There are many content options such as still images, video and GIF to name but a few. So how do you choose? Moving images can capture attention, but so can bright colours and fonts. You needn’t limit yourself to one type but do make sure that you maintain a visual style, so that your posts are recognisable. This can be done with the use of logos, fonts or specific colour tones in pictures. The same goes for tone of voice, keeping your writing style consistent distinguishes your business as the author.
Another thing to consider is how your target audience will view and respond to your content. 85% of people look at Instagram and Facebook with the sound off, so adding closed captions or text overlays to your video, makes it accessible to an audience you may otherwise have lost. Win!
4. Planning and scheduling
Planning may seem obvious in most aspects of business (and life), but it certainly should not be forgotten in social media. Although you can’t plan for everything, a lot of your content can be planned in advance to ensure a coherence in your feed, and relevant timing.
When it comes to planning social media, it can be a good idea to grab a calendar, 2021 for example, and plot in all notable holidays and specific festive days in your country, as well as notable dates or timings for your business. This will give you an idea of which timely and relevant posts will fall in which months, so you’re prepared with a post in time for Mothers’ Day.
Think about how frequently you post on each platform. A rule of thumb? Only post when you have something to say – don’t post for the sake of posting. The “right” quantity of posts should be based on your business, as well as the format and purpose of the post.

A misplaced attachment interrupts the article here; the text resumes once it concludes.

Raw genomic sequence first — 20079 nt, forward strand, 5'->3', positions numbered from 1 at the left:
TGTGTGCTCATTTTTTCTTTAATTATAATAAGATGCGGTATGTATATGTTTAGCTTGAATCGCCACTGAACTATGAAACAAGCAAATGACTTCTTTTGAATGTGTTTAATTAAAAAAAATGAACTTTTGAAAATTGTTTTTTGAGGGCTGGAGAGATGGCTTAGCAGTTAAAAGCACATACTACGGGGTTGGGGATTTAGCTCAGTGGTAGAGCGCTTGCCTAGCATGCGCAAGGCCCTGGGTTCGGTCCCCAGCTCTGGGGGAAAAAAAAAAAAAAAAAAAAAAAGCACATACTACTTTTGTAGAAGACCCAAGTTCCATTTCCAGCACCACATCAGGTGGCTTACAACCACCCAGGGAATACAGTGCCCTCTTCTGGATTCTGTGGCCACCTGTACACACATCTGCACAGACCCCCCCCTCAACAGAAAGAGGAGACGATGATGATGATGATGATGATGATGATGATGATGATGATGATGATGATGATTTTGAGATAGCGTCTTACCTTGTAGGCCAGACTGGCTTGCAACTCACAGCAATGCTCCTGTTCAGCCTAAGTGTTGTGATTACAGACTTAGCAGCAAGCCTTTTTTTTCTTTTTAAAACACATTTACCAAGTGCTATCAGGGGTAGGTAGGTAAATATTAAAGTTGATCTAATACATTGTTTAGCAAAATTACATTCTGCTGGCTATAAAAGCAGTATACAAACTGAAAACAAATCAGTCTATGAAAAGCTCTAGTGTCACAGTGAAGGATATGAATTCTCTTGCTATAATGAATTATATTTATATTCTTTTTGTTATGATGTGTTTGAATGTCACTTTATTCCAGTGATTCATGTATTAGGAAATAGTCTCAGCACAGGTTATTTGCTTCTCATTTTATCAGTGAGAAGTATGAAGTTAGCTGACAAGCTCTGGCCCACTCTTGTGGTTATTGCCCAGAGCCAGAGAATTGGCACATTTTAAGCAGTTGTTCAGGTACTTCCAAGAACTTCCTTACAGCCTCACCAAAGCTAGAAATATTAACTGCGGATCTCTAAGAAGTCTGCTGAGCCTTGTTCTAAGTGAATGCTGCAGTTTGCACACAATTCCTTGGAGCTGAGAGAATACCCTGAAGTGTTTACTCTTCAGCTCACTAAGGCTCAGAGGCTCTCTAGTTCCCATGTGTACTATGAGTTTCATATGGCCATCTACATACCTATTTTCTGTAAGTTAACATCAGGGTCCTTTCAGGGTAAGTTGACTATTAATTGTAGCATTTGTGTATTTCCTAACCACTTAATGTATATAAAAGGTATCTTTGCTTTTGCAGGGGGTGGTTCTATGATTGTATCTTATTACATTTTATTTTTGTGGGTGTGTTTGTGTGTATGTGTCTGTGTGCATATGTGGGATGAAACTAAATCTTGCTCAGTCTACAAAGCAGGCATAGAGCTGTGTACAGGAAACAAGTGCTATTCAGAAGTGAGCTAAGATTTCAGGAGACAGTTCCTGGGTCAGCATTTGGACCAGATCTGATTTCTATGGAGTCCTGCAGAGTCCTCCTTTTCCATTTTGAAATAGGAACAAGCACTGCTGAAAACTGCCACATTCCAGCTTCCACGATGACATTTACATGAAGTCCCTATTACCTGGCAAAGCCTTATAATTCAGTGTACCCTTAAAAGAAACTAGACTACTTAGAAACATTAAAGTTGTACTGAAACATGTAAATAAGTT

When you’re getting down to the nitty gritty of planning content, it can be a benefit to plan about a month ahead of time. This gives you the time to sit down and prepare and create quality content and means you won’t be rushing to create social media content. Additionally, it’ll make it easy for you to align your social media with other marketing initiatives.
There are several online content planning tools or you could use a trusty spreadsheet. Whatever works best for you. Once it’s all planned, you can schedule it, perhaps set aside some time once a week to schedule your posts for the coming week, it’ll save you time in the long run.
5. Interact with your followers
Social media was intended to be social. Sometimes that can get a little lost among the multitude of Facebook ads and LinkedIn sales pitches, and this is worth being aware of.
Where possible, have authentic interactions with your followers by responding to comments, tweets and messages. In fact, it’s often a good idea to integrate this in your strategy for each platform. Think of how you could utilise features on the various platforms like responding to Facebook reviews of your products, live tweeting when you’re at a relevant conference or getting involved with trending topics about your area of expertise. On LinkedIn you can share articles and insights or create events for webinars or courses. On Instagram you can interact with your audience via question boxes in stories or doing an Instagram (or Facebook) Live FAQ. Using some of these features may help you reach broader audiences and improve your overall presence on social media.
These options allow you to increase the spontaneity of your business’ social media use, increase the social and interactive feel, and distance your business profiles from the likelihood of being perceived as “yet-another-marketing-channel”. Also – real time response from existing and potential customers – what’s not to like?
These 5 tips may not make you a social media whizz over night, but we sure do hope they’ve inspired you to start setting goals, making plans, and creating some top-notch content.
At Nordea Connect we understand e-commerce and know that social media can be a fantastic tool for marketing your business, to the right people, in the right way. So, whether you’re just starting out or you’ve been at it for a while, we hope you can take these pointers away and use them to boost your business.